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  Laser interferometric gravitational wave detectors

+ 1 like - 0 dislike
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so I was trying to solve this excercise:

Ex

Now I was able to find the eq. of geodetics (or directly by Christoffel formulas calculation or by the Lagrangian for a point particle). And I verified that such space constant coordinate point is a geodetic.

Now, for the second point I considered

$$ds^2=0$$

to separate the

$$dt=0$$

and find the separation time. But I don't know how to solve for a generic path of a light ray. So I considered that maybe the text wants a light ray travelling along x axis and the second along y axis.

I checked in other sources and all people make the same, by considering a light ray along x-axis and then setting

$$dy=dz=0$$

.

But when I substitute these in my geodesic equations it turns out that they are not true even at first order in A! So these people that consider a light ray travelling along x-axis, such as in an interferometer, are not considering a light geodesic. All of this if and only if my calculations are true.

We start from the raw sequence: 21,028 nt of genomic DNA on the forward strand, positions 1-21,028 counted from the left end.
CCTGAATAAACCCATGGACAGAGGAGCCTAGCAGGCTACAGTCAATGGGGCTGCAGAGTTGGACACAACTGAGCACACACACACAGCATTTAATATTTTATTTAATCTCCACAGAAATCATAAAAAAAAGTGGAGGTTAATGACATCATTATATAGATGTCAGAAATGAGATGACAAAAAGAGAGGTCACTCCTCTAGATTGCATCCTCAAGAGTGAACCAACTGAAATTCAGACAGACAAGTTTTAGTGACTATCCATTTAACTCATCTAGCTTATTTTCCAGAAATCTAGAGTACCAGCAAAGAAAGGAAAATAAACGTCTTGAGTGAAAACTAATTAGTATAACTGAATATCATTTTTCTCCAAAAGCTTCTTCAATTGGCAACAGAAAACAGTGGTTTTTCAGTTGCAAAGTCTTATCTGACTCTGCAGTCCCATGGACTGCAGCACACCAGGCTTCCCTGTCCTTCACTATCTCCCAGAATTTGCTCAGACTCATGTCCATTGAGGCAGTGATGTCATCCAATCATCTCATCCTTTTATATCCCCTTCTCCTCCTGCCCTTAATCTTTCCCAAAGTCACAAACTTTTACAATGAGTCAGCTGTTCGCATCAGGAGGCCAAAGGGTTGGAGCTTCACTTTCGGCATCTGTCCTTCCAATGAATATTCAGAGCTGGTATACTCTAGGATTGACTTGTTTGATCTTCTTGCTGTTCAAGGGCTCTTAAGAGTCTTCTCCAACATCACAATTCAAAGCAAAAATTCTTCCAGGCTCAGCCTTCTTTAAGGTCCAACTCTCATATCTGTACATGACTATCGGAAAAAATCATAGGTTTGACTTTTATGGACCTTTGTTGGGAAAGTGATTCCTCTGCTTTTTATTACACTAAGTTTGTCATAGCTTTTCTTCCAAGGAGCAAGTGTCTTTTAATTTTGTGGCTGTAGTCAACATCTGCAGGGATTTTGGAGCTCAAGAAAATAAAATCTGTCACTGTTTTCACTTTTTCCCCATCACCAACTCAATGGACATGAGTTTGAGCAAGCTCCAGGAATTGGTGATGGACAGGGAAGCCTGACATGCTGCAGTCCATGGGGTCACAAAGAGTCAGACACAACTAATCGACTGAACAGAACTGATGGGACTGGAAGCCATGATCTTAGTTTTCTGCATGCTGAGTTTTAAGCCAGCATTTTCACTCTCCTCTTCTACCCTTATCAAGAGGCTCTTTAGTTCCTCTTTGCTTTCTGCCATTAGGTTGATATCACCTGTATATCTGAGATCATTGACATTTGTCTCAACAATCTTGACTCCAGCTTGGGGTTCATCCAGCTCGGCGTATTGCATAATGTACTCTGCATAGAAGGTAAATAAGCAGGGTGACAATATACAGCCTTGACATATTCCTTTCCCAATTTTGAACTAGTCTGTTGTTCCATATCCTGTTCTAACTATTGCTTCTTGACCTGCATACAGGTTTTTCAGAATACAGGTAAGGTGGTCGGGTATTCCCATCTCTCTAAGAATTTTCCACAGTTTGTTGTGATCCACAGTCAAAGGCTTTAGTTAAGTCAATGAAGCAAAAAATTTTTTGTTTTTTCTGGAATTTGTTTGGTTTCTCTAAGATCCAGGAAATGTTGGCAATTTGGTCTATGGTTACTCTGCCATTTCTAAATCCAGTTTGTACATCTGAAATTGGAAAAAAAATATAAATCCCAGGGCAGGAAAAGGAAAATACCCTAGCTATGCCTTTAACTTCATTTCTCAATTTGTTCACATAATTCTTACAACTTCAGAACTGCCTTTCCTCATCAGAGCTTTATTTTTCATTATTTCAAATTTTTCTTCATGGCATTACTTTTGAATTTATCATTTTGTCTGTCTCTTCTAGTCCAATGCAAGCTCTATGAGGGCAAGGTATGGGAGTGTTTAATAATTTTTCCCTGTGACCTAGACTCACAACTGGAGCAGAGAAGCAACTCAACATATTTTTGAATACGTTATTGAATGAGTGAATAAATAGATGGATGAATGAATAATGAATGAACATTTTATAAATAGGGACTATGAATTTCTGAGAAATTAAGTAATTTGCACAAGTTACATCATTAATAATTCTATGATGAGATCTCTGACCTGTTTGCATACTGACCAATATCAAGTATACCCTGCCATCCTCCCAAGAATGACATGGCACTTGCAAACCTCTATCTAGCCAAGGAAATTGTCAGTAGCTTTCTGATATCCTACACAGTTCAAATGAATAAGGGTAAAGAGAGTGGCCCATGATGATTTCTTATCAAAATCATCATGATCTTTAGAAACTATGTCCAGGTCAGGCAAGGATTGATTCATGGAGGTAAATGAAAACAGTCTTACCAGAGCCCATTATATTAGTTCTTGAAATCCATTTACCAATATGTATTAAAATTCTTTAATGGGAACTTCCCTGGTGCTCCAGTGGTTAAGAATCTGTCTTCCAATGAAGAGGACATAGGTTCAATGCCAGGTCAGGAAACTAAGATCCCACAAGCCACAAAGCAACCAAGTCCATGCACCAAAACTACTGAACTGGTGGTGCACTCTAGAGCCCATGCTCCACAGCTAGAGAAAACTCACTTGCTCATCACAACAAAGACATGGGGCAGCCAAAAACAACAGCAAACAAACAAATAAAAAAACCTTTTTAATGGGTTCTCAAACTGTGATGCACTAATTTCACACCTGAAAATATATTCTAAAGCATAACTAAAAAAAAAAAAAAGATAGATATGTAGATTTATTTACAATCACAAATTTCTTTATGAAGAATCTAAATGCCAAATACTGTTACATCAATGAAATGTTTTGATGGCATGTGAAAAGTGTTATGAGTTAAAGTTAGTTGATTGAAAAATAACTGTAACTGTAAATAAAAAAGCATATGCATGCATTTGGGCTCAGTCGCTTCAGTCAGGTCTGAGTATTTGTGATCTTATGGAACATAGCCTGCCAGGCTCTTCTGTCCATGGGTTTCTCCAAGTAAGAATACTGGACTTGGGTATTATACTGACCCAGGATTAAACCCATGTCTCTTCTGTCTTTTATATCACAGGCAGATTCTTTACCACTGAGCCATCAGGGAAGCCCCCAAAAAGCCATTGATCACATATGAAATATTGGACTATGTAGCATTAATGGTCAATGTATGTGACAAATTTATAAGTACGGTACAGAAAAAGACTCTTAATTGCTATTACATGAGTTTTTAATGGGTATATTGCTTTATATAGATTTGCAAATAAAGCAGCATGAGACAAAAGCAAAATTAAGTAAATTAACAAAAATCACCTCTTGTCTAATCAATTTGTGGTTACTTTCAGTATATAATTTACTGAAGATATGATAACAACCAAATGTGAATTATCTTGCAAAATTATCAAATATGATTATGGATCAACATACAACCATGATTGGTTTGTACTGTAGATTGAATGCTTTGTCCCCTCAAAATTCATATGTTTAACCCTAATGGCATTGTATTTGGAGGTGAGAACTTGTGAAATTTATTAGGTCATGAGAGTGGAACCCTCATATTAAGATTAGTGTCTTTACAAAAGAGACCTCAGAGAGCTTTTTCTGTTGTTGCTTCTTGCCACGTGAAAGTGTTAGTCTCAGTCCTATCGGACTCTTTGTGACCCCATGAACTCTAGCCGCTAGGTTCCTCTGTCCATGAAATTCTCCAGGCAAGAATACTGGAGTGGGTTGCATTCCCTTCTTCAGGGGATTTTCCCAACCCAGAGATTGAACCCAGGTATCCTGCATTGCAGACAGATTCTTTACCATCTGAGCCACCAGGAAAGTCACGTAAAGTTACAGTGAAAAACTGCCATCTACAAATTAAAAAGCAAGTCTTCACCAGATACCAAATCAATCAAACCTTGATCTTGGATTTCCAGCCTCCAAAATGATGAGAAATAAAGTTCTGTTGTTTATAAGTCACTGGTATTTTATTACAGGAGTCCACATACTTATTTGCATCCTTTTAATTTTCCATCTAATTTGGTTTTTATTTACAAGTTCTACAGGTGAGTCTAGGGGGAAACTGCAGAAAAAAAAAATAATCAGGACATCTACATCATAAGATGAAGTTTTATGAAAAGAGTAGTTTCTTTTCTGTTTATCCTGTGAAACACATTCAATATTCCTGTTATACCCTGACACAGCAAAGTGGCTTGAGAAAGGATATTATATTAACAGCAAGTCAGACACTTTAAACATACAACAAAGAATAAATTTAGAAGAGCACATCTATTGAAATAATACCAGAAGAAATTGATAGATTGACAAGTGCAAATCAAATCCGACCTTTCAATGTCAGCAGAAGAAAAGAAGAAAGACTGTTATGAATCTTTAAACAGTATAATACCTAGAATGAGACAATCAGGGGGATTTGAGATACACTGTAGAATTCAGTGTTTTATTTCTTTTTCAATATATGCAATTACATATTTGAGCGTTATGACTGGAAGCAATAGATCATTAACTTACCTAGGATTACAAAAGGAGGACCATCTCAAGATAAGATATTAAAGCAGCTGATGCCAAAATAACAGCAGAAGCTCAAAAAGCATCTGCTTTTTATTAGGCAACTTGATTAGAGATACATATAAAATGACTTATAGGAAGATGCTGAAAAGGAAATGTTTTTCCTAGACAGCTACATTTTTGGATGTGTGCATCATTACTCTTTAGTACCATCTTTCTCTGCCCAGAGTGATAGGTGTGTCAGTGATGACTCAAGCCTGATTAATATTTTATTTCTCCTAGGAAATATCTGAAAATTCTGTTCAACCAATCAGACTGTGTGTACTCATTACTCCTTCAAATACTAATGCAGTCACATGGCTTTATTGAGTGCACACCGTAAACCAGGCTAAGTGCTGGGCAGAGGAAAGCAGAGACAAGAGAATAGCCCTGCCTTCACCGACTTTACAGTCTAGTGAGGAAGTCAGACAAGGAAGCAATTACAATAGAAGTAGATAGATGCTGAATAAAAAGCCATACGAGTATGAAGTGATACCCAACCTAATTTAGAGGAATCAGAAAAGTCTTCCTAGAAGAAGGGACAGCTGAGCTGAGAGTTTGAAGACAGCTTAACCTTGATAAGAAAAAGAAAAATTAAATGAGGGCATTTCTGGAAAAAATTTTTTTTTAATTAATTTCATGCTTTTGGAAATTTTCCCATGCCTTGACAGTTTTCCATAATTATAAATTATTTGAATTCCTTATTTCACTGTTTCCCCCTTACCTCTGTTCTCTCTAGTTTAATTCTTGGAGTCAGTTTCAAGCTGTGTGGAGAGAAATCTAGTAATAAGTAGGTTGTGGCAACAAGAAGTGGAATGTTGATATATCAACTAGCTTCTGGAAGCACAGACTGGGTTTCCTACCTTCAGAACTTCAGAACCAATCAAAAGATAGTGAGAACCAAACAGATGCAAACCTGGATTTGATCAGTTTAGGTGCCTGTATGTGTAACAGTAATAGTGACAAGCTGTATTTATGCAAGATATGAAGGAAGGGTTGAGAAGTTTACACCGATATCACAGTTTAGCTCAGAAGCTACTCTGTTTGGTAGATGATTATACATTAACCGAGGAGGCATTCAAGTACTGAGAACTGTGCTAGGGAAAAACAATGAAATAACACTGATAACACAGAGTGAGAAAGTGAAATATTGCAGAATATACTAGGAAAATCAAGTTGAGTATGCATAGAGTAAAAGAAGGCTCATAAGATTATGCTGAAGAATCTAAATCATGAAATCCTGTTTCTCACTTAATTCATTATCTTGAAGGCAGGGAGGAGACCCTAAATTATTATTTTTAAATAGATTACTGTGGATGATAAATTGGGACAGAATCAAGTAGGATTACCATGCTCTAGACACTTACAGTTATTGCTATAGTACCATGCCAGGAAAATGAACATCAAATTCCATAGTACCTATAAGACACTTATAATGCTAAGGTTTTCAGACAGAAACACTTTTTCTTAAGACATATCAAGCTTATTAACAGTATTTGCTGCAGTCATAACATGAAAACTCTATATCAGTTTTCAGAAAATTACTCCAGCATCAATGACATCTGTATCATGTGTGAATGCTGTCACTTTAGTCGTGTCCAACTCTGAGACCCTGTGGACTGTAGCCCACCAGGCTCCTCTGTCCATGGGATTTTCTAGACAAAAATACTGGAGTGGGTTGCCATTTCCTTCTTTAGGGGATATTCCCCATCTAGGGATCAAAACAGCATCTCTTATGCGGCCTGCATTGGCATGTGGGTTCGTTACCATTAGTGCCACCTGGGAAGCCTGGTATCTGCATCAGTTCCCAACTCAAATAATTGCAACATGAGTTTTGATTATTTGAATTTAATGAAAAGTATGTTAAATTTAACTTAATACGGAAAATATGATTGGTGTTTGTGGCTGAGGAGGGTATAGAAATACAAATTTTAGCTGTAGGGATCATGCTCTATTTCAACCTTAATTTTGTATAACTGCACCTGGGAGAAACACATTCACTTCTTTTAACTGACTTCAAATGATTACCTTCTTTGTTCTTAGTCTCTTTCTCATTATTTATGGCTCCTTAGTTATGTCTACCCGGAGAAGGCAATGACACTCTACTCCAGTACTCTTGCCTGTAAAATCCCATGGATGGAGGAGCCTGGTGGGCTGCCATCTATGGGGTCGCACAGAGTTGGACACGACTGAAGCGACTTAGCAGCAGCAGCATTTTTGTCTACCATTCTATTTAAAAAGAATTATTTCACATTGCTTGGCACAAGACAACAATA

So I know that if

$$ds^2=0$$

I have a light geodesic. And so it should solve my eq. of geodesics. But if I restrain my motion on x axis what I can say is that the

$$ds^2=0$$

condition now is on a submanifold of my manifold. So, the light wave that I consider doesn't not move on a geodesic of the original manifold but on one of the x axis. This is the only thing that came in my mind.

Is there any way to say that I can set

$$dy=dz=0$$

without worring? And if I can't set it how can I solve the second point?

asked Sep 1, 2016 in Theoretical Physics by anonymous [ no revision ]
recategorized Sep 1, 2016 by Dilaton

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